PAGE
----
Toronto – December 11, 2014 – Twenty months after the deadly collapse of the Rana Plaza garment factory in Bangladesh, both progress and protest by UFCW Canada and allies continue to advance the campaign for victim compensation and improved building and workplace safety.
This week in Europe, the Benetton chain was the target of protest and a consumer boycott for the company’s refusal to participate in the Rana Plaza Trust Fund for the injured workers and families of those killed. Meanwhile, in Canada, the Loblaw Company (the owner of the Joe Fresh apparel line) has been the largest direct contributor to the fund of any company in the world. It is also the only retailer in Canada to sign the Bangladesh Accord on Fire and Building Safety which requires companies to ensure the factories they source from are safe.
“Loblaw Companies has shown it commitment, yet two years later, Walmart and Target and far too many others shamefully continue to balk at signing the Accord and contributing to the fund,” says UFCW Canada National President Paul Meinema. “The Harper government has also failed to use its influence to urge Canadian retailers to do the right thing by signing the Bangladesh Accord and supporting the trust fund.”
Since the tragedy, 14 factories have been shut or closed for repairs under the Accord. The Accord has also committed to setting up worker centres in five locations. Health and safety committees and training are also on the agenda for 2015, in spite of the reluctance by the garment industry and the Bangladesh government to comply with a Sustainability Compact signed in 2013. Earlier this year, a fact-finding mission by union leaders and social justice activists traveled to Bangladesh, to renew the call for compliance with the Accord, and the Sustainability Compact. National President Meinema was a member of the mission, which is the subject of a just-released documentary.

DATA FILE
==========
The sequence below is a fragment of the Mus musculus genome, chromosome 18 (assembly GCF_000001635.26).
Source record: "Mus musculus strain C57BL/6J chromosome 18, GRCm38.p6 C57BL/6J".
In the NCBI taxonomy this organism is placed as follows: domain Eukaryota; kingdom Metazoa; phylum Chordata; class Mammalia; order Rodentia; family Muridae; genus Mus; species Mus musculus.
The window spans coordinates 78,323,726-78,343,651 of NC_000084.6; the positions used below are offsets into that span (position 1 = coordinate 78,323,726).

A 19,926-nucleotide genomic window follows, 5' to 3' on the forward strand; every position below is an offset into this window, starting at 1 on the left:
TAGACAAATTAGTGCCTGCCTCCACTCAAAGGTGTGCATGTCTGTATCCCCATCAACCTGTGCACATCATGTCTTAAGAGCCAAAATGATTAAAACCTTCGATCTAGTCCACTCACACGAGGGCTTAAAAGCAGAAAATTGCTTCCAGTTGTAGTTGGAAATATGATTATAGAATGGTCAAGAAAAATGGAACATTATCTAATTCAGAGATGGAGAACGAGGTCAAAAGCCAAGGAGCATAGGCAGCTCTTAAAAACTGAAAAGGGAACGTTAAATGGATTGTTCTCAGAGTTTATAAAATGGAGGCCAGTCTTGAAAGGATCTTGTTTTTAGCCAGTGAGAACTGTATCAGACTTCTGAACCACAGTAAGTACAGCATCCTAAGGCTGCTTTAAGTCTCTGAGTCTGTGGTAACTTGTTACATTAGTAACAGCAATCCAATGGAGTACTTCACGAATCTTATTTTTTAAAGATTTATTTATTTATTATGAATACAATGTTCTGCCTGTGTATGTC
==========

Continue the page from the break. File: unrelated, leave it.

“While progress has been made since the tragedy, there is still much further to go,” says the UFCW Canada leader. “As activists, consumers, and as global citizens, we must continue to demand that companies that source product from Bangladesh sign The Accord and pay their share in compensating the victims and their families. The Harper government must also press Bangladesh and Canadian retailers to respect the Accord, assist the families in rebuilding their lives, and ensure that a tragedy like the Rana Plaza never happens again.”